The wind blew hard from the east, buffeting the two men as they walked across the compound, the powdery earth rising in swirls about their feet. Usually the wind blew from the west and dropped off around sundown. That was when the dust of the day would grip the edge of the sky and twirl it into a magnificent blaze of magenta and orange, but not this night. A strange opaque color permeated the void beyond the camp, making Rudolf vaguely uncomfortable.
Helmut said he wanted to write a letter to his wife before going to sleep, so Rudolf walked alone toward the Crosscut Canal and lit a cigarette he bummed earlier off Werner, cupping his hand over the match, with his back to the wind. Inexplicably drawn to the compound fence where freedom beckoned, he could hear the wind whistling through Hole-in-the-Rock nearby. It was an eerie sound like no other he consciously remembered and, in that moment, a crippling fear gripped his stomach, making him suddenly queasy. Rudolf hurriedly pinched the end of his cigarette—to save it—and put it into his pocket; he desperately needed the safety of his barrack.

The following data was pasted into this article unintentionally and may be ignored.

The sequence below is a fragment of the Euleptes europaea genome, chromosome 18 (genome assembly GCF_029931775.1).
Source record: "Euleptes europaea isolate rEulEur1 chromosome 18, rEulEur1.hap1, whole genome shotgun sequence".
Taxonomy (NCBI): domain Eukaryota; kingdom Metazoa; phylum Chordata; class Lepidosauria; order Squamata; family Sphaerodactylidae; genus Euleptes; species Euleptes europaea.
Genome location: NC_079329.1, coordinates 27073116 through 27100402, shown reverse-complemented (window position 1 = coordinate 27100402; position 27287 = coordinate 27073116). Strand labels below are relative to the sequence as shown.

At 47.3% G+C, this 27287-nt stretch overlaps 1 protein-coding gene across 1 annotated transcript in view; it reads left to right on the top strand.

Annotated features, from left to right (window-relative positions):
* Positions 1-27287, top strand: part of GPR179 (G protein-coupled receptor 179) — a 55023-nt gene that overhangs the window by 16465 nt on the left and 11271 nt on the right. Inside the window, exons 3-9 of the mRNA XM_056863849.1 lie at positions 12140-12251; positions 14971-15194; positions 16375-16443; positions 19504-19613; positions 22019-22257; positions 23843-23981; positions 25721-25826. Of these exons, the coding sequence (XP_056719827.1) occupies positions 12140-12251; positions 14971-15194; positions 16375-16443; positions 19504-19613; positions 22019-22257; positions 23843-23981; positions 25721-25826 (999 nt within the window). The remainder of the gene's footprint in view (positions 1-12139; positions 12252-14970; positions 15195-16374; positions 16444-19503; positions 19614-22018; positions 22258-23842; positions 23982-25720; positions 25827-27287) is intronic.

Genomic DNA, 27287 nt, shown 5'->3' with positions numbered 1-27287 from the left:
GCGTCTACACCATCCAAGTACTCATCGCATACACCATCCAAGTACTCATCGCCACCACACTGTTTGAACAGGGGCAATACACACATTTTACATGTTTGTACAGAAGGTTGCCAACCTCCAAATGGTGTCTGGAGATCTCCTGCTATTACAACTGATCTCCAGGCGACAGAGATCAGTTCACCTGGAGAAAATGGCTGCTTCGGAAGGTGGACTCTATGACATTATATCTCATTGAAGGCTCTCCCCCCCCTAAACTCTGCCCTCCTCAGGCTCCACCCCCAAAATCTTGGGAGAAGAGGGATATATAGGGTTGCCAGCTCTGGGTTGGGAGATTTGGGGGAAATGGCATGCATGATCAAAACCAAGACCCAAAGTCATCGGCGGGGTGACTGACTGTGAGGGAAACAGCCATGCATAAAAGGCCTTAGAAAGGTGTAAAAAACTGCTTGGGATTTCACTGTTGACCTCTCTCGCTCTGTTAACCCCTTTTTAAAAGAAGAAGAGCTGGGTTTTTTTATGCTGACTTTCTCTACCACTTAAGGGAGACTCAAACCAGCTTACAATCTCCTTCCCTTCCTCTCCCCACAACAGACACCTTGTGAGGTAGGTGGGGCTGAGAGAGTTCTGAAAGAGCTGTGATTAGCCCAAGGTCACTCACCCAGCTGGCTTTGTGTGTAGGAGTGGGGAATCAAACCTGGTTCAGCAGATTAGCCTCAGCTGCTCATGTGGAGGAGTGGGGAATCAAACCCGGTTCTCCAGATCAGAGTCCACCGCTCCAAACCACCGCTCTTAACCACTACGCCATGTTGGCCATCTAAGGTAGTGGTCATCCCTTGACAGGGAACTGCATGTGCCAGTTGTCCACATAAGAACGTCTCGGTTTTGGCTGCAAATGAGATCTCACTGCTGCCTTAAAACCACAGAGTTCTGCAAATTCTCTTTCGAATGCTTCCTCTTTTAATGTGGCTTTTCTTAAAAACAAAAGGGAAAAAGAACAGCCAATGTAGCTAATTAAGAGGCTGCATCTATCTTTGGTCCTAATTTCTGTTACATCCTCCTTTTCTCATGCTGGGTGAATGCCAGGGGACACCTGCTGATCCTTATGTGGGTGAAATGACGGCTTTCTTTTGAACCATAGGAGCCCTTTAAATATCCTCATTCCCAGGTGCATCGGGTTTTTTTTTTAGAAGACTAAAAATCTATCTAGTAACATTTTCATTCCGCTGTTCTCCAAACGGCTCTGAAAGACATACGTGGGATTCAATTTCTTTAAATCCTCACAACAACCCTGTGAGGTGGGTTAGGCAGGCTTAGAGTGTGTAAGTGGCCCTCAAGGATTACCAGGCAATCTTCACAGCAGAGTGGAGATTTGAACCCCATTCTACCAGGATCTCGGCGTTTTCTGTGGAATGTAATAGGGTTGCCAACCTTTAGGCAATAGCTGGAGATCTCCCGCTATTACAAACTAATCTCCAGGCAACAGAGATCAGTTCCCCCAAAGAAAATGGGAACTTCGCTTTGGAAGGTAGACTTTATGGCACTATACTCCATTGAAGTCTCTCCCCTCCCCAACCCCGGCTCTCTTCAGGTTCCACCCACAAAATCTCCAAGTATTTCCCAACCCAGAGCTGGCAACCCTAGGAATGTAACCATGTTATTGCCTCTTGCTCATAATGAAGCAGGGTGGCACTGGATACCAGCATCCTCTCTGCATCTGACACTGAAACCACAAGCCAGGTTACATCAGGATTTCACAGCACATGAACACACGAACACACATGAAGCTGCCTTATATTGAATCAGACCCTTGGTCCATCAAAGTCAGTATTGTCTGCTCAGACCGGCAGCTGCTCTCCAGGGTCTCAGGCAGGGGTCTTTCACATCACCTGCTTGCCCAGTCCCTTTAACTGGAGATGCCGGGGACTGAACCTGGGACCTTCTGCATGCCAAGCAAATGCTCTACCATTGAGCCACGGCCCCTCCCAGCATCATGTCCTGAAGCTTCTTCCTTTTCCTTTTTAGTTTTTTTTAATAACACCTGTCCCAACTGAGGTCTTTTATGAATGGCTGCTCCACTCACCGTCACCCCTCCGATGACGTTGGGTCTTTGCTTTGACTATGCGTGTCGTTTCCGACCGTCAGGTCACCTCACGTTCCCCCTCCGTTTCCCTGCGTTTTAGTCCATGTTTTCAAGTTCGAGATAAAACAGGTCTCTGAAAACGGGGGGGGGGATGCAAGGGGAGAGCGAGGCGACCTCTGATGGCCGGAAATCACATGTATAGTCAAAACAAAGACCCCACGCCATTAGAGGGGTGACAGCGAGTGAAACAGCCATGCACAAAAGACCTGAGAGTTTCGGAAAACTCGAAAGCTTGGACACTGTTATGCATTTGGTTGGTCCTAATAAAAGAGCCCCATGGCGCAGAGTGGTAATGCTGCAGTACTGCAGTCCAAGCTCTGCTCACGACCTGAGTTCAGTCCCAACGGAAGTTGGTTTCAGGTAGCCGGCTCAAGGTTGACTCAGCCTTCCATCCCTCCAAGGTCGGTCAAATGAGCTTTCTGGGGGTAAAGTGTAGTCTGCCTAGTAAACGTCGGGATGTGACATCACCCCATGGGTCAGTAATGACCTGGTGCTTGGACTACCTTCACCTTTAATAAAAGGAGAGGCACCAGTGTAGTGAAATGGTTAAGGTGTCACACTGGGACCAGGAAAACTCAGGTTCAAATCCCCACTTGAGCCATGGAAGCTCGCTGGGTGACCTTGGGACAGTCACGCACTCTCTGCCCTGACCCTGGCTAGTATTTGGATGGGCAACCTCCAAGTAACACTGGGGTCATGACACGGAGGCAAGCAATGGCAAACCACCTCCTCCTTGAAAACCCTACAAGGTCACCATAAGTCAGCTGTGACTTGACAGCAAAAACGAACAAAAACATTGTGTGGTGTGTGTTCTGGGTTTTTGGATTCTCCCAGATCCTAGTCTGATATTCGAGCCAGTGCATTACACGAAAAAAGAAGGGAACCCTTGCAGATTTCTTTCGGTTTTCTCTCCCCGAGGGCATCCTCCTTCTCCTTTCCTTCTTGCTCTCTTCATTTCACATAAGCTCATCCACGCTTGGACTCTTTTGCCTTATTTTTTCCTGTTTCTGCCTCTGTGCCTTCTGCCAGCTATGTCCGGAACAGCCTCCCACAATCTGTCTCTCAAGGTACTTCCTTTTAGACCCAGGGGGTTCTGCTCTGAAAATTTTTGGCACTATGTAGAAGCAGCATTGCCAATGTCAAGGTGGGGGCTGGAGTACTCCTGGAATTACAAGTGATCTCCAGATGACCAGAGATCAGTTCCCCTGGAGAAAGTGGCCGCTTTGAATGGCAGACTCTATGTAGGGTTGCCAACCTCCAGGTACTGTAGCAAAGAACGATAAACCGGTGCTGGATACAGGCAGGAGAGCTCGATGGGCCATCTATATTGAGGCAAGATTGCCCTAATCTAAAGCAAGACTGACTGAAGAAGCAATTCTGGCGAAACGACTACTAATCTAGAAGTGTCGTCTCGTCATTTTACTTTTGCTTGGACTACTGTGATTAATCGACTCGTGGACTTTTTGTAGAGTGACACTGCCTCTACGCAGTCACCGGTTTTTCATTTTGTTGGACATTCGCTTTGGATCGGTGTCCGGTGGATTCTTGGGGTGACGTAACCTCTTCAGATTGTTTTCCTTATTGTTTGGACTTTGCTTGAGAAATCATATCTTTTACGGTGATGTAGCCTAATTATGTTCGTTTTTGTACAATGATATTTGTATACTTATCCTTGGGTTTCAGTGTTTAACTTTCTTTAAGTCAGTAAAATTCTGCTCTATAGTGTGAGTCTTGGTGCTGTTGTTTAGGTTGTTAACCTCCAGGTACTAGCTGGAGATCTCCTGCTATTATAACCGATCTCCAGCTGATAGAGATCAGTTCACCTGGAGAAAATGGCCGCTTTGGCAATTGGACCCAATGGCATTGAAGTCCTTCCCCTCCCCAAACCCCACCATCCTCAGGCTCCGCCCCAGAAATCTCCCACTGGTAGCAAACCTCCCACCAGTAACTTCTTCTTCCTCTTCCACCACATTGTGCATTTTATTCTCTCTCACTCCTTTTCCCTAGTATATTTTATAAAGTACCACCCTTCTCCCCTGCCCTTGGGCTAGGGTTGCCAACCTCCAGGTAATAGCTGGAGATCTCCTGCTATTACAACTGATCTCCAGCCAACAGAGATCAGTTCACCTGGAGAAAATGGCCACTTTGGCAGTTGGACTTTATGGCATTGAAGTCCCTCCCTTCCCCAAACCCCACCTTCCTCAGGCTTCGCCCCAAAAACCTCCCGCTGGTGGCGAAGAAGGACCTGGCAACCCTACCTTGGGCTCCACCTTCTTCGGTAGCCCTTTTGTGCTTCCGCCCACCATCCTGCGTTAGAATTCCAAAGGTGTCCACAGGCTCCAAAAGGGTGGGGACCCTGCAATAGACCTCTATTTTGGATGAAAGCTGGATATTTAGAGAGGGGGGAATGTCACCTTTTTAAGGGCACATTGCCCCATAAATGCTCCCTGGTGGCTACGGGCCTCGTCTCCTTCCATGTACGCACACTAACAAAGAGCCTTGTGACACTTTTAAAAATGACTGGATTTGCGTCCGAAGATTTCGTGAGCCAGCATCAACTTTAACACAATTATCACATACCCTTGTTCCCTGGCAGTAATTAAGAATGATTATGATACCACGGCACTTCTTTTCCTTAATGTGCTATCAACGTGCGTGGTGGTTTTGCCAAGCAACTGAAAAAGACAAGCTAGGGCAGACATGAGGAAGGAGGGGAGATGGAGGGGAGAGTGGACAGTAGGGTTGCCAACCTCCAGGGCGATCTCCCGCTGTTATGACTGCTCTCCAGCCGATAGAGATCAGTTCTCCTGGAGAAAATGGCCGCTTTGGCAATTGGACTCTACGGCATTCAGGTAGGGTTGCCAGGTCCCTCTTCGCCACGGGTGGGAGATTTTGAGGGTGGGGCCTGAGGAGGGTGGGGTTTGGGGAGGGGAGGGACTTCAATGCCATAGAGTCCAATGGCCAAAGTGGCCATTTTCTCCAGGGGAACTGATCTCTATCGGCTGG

As he headed back, he remembered uneasily that this unreasonable fear had pounced on him throughout his life like a stalking mountain lion, in the oddest of situations. He felt the same when he was 12-years-old and had to summon the courage to ask his grandfather if he could join the Hitler Youth. Why the moaning sound in the middle of the Arizona desert would affect him so, he could not imagine.
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